“I know there is still a substantial number of students in every entering class who are the first in their family to go to college. At the end of the day, the mission of the land grant university is to make sure those people have a place to go to school,” Sharbaugh said. “Every time I go to the Creamery, I look at those kids working behind the counter and think ‘those are gritty kids,’ and every time I’ve stayed at a University hotel and some kid is serving me breakfast at 6 a.m., I think ‘this is a good kid.’ I want the kid who had to work at McDonald’s. I want the kid who succeeded even though they lost a parent. I want to make sure those kids aren’t forgotten.”

That same type of tenacity could apply to Sharbaugh’s approach to funding the Gateway scholarship.

Sharbaugh has established it as a crowdfunding campaign, seeking support of $25,000 from many contributors through social media. Sharbaugh points to the success of the Microfinance Match Fund campaign as a model for this effort. Launched in 2011 by Sharbaugh and his wife, Kristin Hayes, that campaign raised money to offer low-interest loans to undergraduates facing unexpected financial hardship. Sharbaugh and Hayes donated $100,000, providing a 2:1 match for gifts to the fund.

This time, the couple is providing a 4:1 match for contributions to the scholarship. Until June 30, 2014, for every dollar raised up to $25,000, the couple will contribute four more dollars toward the scholarship fund. They have kicked off the scholarship fund with a $50,000 gift. The combined total support for the scholarship program at $175,000 would provide 35 scholarships over several years.

To date, nearly $4,300 has been pledged toward the campaign.

“Tom and Kristin have a heart for philanthropy that can transform people’s lives and open up so many possibilities,” said Christian M. M. Brady, dean of the Schreyer Honors College. “They see this scholarship as a means of encouraging those who are doing all the right things to be successful in achieving honors at Penn State through the Schreyer Honors College.”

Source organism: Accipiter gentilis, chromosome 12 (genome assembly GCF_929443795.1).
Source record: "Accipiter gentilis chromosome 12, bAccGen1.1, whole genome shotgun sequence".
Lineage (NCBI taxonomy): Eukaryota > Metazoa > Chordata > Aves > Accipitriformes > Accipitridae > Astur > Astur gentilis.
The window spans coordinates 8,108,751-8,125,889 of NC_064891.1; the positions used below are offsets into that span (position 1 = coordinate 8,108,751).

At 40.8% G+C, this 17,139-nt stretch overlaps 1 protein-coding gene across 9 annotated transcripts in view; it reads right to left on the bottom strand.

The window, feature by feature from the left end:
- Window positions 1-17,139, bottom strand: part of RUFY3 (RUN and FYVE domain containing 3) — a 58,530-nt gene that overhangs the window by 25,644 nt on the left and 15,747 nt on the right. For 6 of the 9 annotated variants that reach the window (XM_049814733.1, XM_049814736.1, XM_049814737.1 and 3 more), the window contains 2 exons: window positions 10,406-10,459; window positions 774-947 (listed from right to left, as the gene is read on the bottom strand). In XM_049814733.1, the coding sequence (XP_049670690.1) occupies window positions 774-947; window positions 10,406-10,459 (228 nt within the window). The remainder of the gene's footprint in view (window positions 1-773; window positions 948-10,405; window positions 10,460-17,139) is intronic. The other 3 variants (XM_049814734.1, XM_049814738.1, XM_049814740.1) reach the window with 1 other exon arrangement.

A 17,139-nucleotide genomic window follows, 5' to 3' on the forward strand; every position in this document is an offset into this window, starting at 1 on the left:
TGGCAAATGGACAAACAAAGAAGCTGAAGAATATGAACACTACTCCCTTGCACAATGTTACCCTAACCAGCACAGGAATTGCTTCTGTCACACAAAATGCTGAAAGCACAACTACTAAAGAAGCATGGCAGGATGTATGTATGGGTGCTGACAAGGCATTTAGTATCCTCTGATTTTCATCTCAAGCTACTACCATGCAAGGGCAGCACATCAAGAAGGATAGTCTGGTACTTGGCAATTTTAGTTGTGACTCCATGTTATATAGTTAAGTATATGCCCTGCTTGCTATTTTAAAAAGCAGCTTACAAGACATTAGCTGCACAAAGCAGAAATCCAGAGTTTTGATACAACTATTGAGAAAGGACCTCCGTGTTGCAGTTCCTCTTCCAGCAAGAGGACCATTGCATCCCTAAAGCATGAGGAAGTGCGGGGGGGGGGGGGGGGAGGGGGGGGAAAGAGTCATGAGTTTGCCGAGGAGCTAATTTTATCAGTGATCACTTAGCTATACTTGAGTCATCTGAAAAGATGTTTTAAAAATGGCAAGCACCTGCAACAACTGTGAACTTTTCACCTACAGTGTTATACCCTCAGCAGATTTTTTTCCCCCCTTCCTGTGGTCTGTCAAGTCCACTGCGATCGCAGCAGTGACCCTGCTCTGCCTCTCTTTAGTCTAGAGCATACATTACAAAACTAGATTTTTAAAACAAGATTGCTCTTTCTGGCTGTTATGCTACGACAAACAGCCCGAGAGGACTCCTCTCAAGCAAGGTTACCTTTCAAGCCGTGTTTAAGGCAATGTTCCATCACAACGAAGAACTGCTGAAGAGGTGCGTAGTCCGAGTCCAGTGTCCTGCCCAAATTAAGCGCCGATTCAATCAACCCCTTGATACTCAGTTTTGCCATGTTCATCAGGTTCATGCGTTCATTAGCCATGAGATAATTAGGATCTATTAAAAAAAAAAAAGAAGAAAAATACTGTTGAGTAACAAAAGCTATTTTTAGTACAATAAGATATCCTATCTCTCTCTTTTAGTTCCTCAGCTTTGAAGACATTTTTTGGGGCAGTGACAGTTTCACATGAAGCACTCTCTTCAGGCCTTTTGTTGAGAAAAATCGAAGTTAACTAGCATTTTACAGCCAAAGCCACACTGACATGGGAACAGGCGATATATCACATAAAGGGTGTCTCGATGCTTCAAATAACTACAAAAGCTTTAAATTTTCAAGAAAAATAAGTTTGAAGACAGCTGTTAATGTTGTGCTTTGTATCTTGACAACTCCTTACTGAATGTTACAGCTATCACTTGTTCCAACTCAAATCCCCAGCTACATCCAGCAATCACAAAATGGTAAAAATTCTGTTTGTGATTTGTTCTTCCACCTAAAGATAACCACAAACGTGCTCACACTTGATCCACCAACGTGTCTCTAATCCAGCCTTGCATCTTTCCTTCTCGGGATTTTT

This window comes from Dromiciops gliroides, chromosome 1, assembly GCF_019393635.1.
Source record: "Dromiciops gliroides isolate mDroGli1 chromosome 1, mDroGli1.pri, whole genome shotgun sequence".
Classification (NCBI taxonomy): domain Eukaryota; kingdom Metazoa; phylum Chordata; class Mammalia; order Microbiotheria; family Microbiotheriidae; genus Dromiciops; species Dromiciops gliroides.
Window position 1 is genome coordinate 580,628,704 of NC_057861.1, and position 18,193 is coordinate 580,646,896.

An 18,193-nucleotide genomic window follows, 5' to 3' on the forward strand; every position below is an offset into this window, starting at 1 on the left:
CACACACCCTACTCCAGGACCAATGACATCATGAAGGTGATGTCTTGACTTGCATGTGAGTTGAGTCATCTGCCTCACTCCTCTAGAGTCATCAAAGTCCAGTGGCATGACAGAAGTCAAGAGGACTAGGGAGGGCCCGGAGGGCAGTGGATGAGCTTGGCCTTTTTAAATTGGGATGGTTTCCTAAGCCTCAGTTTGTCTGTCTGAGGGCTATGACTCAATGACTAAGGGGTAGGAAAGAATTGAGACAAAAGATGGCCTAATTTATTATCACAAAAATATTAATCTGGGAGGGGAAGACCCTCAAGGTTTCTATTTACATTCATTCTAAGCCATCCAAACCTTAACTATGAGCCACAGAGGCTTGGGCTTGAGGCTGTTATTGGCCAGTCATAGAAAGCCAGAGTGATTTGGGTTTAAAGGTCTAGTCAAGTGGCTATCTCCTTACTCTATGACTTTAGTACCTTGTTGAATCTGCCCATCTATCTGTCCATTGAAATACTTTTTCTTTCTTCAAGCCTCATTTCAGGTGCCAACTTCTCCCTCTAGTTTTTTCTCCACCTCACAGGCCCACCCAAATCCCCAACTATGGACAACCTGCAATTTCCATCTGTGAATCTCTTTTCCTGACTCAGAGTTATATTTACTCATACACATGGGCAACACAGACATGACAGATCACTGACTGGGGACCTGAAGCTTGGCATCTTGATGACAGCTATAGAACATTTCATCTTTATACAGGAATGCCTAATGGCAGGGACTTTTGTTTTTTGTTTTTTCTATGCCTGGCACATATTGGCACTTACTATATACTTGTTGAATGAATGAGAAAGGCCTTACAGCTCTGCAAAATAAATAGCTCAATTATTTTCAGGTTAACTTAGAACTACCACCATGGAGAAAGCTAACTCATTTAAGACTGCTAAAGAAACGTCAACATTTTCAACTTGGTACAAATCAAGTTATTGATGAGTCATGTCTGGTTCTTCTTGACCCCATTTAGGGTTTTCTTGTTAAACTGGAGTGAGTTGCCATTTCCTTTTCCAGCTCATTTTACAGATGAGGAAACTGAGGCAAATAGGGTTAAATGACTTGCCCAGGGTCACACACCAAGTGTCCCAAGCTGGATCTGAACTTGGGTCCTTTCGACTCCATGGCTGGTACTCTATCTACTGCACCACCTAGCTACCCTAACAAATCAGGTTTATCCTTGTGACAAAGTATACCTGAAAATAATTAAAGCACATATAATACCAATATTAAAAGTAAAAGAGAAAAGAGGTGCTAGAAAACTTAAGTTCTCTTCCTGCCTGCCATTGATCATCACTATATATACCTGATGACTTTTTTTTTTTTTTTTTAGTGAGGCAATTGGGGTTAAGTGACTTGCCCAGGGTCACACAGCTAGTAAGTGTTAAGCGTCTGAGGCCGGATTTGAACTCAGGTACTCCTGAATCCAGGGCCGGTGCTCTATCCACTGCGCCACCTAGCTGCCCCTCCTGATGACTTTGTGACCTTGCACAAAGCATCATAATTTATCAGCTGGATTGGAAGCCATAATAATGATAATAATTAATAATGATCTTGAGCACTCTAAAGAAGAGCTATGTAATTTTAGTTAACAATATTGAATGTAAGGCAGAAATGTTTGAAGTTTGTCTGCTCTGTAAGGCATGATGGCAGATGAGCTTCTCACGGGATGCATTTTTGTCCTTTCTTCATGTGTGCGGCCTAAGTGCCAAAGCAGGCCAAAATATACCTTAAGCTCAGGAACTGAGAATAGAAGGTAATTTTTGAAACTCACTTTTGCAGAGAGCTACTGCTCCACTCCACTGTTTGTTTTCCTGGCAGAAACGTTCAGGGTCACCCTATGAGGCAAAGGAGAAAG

This fall, 10 Gateway scholarships have been awarded, and Jacquelyn Jackowski said she appreciates being one of the first recipients.

“I definitely want to set up a better path for myself and my family,” said Jackowski, who hopes her criminology major will prepare her to join a police force and eventually become a detective. “This scholarship means a lot to me because it’s great that students who are coming in as a Gateway and who are working and going to school are being recognized.

“I think from everything I’ve been through with work and family it’s making me able to juggle things and be a responsible person. I definitely want to challenge myself. I know that I’m capable. I’m just going to put myself out there and push myself even more.”

The Schreyer Honors College Gateway Scholars Program Scholarship will help the Schreyer Honors College achieve the goals of For the Future: The Campaign for Penn State Students. This University-wide effort is directed toward a shared vision of Penn State as the most comprehensive, student-centered research university in America. The University is engaging Penn State’s alumni and friends as partners in achieving six key objectives: ensuring student access and opportunity, enhancing honors education, enriching the student experience, building faculty strength and capacity, fostering discovery and creativity, and sustaining the University’s tradition of quality. The For the Future campaign is the most ambitious effort of its kind in Penn State’s history, with the goal of securing $2 billion by 2014.

For more information about the Schreyer Honors College Gateway Scholars Scholarship Fund, visit



Last Updated January 10, 2014